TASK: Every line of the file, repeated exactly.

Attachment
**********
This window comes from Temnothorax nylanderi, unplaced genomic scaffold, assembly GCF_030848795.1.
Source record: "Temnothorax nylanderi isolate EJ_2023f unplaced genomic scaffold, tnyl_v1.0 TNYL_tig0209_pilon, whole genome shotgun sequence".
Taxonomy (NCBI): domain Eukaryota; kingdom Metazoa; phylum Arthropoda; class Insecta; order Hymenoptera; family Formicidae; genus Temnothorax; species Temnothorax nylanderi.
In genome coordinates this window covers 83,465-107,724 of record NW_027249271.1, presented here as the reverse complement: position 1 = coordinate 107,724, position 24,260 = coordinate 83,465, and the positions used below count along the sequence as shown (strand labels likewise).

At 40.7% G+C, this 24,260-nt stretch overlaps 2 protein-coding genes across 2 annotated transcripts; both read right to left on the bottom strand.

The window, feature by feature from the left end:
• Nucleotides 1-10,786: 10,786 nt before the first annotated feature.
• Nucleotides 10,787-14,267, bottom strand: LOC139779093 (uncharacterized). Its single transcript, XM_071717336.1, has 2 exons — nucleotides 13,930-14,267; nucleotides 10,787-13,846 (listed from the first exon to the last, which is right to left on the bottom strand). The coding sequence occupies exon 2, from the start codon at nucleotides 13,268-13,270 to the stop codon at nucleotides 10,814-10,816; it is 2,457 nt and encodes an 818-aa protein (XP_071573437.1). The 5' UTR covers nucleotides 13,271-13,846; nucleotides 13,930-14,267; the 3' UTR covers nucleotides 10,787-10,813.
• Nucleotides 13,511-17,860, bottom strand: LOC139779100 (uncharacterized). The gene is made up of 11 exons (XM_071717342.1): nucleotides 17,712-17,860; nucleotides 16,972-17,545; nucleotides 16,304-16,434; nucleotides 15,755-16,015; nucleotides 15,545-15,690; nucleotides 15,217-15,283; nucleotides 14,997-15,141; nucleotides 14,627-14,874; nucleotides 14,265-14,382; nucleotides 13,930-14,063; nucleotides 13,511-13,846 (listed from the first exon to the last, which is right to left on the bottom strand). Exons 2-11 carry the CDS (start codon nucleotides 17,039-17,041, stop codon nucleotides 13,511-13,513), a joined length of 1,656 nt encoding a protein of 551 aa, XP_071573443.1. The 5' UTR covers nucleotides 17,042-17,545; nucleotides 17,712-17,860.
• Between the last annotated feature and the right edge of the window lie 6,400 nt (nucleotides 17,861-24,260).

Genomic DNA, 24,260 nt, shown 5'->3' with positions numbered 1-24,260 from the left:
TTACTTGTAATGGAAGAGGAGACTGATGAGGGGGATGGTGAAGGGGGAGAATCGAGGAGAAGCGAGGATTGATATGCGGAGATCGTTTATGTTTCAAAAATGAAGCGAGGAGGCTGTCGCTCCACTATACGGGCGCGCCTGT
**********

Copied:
This window comes from Temnothorax nylanderi, unplaced genomic scaffold, assembly GCF_030848795.1.
Source record: "Temnothorax nylanderi isolate EJ_2023f unplaced genomic scaffold, tnyl_v1.0 TNYL_tig0209_pilon, whole genome shotgun sequence".
Taxonomy (NCBI): domain Eukaryota; kingdom Metazoa; phylum Arthropoda; class Insecta; order Hymenoptera; family Formicidae; genus Temnothorax; species Temnothorax nylanderi.
In genome coordinates this window covers 83,465-107,724 of record NW_027249271.1, presented here as the reverse complement: position 1 = coordinate 107,724, position 24,260 = coordinate 83,465, and the positions used below count along the sequence as shown (strand labels likewise).

At 40.7% G+C, this 24,260-nt stretch overlaps 2 protein-coding genes across 2 annotated transcripts; both read right to left on the bottom strand.

The window, feature by feature from the left end:
• Nucleotides 1-10,786: 10,786 nt before the first annotated feature.
• Nucleotides 10,787-14,267, bottom strand: LOC139779093 (uncharacterized). Its single transcript, XM_071717336.1, has 2 exons — nucleotides 13,930-14,267; nucleotides 10,787-13,846 (listed from the first exon to the last, which is right to left on the bottom strand). The coding sequence occupies exon 2, from the start codon at nucleotides 13,268-13,270 to the stop codon at nucleotides 10,814-10,816; it is 2,457 nt and encodes an 818-aa protein (XP_071573437.1). The 5' UTR covers nucleotides 13,271-13,846; nucleotides 13,930-14,267; the 3' UTR covers nucleotides 10,787-10,813.
• Nucleotides 13,511-17,860, bottom strand: LOC139779100 (uncharacterized). The gene is made up of 11 exons (XM_071717342.1): nucleotides 17,712-17,860; nucleotides 16,972-17,545; nucleotides 16,304-16,434; nucleotides 15,755-16,015; nucleotides 15,545-15,690; nucleotides 15,217-15,283; nucleotides 14,997-15,141; nucleotides 14,627-14,874; nucleotides 14,265-14,382; nucleotides 13,930-14,063; nucleotides 13,511-13,846 (listed from the first exon to the last, which is right to left on the bottom strand). Exons 2-11 carry the CDS (start codon nucleotides 17,039-17,041, stop codon nucleotides 13,511-13,513), a joined length of 1,656 nt encoding a protein of 551 aa, XP_071573443.1. The 5' UTR covers nucleotides 17,042-17,545; nucleotides 17,712-17,860.
• Between the last annotated feature and the right edge of the window lie 6,400 nt (nucleotides 17,861-24,260).

Genomic DNA, 24,260 nt, shown 5'->3' with positions numbered 1-24,260 from the left:
TTACTTGTAATGGAAGAGGAGACTGATGAGGGGGATGGTGAAGGGGGAGAATCGAGGAGAAGCGAGGATTGATATGCGGAGATCGTTTATGTTTCAAAAATGAAGCGAGGAGGCTGTCGCTCCACTATACGGGCGCGCCTGT